This anti-competitive strategy is also escalating the cost of patents way beyond what they’re really worth. The winning $4.5 billion for Nortel’s patent portfolio was nearly five times larger than the pre-auction estimate of $1 billion. Fortunately, the law frowns on the accumulation of dubious patents for anti-competitive means — which means these deals are likely to draw regulatory scrutiny, and this patent bubble will pop.

    We’re not naive; technology is a tough and ever-changing industry and we work very hard to stay focused on our own business and make better products. But in this instance we thought it was important to speak out and make it clear that we’re determined to preserve Android as a competitive choice for consumers, by stopping those who are trying to strangle it.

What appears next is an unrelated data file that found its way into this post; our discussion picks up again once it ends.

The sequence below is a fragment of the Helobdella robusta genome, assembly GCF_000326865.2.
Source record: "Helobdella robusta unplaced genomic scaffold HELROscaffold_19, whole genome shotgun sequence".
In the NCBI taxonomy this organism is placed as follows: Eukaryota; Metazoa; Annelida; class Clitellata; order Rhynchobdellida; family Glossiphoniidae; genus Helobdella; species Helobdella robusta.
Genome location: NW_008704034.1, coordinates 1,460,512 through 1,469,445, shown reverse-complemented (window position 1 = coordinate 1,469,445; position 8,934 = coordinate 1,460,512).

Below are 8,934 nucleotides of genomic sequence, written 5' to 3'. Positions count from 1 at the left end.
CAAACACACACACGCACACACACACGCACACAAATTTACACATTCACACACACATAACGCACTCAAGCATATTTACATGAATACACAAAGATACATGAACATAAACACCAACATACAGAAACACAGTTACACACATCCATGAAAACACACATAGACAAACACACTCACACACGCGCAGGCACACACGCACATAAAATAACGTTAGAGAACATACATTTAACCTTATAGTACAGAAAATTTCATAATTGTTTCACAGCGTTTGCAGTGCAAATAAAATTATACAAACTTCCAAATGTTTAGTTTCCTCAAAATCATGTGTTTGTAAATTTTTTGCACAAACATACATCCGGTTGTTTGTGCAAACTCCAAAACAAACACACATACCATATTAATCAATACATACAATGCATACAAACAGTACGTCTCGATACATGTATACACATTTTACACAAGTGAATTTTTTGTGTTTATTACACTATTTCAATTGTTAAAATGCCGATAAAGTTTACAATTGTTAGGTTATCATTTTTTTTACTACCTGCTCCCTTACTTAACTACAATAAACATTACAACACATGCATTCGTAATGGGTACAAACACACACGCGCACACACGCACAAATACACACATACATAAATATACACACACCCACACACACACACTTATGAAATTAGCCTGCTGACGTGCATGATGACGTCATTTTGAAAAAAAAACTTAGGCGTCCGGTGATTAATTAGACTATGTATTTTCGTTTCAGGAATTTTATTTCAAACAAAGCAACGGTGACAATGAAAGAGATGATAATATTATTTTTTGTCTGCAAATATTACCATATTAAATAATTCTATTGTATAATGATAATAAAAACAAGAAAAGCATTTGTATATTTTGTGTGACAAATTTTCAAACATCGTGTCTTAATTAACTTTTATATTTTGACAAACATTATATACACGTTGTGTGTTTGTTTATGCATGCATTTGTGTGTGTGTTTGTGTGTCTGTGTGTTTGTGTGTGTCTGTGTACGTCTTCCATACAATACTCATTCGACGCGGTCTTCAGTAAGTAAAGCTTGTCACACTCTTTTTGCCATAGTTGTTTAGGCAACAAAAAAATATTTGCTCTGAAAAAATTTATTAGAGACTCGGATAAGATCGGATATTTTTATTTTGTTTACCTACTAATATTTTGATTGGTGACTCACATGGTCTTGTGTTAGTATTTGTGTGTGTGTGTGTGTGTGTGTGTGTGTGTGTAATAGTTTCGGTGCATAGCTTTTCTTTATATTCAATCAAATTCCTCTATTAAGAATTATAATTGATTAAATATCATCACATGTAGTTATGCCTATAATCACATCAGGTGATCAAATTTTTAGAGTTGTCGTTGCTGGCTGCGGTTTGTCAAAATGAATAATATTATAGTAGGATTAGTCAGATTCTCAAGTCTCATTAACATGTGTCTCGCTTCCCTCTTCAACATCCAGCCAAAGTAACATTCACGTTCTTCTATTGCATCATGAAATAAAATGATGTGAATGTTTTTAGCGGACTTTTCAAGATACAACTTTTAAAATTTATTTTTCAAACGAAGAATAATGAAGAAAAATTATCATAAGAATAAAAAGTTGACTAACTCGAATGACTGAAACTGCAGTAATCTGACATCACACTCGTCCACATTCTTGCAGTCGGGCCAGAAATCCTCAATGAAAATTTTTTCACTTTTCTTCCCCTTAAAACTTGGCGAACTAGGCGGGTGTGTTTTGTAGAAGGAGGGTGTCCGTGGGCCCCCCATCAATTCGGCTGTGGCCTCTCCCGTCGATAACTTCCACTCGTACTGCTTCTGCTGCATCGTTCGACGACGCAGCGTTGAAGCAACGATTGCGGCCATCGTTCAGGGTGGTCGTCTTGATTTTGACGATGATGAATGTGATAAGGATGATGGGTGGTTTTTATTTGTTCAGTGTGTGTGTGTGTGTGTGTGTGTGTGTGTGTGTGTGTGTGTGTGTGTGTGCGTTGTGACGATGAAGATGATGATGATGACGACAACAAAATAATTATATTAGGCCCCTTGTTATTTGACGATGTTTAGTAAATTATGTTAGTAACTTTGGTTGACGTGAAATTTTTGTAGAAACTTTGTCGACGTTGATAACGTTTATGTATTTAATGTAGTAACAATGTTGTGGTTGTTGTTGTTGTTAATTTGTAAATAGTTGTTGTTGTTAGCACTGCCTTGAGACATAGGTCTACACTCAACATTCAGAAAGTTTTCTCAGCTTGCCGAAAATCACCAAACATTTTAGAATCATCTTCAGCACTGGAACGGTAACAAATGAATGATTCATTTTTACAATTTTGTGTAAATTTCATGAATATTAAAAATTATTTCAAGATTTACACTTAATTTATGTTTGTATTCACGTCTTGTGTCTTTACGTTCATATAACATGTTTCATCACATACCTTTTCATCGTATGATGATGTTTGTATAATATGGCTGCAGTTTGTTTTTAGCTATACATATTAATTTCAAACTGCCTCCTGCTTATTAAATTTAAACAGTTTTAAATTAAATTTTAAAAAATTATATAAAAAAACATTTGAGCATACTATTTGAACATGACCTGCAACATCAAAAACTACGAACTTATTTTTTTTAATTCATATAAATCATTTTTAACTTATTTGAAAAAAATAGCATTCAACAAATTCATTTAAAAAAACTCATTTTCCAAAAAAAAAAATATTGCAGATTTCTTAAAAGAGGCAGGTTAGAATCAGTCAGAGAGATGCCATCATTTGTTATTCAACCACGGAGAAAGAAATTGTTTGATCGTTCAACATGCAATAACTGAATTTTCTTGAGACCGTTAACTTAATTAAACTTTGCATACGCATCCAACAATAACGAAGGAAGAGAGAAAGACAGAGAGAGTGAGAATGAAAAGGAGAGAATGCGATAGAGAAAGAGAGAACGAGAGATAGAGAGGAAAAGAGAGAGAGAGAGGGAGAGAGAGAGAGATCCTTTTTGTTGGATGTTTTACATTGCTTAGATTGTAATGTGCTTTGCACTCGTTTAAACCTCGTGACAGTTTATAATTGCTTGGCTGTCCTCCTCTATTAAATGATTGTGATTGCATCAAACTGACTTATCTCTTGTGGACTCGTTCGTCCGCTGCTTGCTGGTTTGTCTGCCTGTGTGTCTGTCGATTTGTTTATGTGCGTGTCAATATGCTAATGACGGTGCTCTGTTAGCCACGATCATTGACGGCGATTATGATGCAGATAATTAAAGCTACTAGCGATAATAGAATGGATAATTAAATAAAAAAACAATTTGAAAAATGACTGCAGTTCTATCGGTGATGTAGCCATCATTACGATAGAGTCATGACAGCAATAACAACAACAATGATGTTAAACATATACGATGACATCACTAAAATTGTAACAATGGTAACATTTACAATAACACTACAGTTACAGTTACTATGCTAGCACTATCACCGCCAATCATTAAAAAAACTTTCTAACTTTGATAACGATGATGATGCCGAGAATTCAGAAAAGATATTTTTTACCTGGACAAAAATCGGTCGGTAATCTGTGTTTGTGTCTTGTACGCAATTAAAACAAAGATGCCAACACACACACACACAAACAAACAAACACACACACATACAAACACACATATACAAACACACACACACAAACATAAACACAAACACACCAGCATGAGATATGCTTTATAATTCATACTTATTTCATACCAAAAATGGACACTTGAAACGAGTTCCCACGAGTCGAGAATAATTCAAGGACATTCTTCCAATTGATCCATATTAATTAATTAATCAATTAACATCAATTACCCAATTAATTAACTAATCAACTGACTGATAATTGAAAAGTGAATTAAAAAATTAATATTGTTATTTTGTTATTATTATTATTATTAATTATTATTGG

We’re looking intensely at a number of ways to do that. We’re encouraged that the Department of Justice forced the group I mentioned earlier to license the former Novell patents on fair terms, and that it’s looking into whether Microsoft and Apple acquired the Nortel patents for anti-competitive means. We’re also looking at other ways to reduce the anti-competitive threats against Android by strengthening our own patent portfolio. Unless we act, consumers could face rising costs for Android devices — and fewer choices for their next phone.

    Posted by David Drummond, Senior Vice President and Chief Legal Officer

  5. chopped onions says:

    David, Very interesting fella but this has what exactly, to do with the clowns lining up to “run” HK?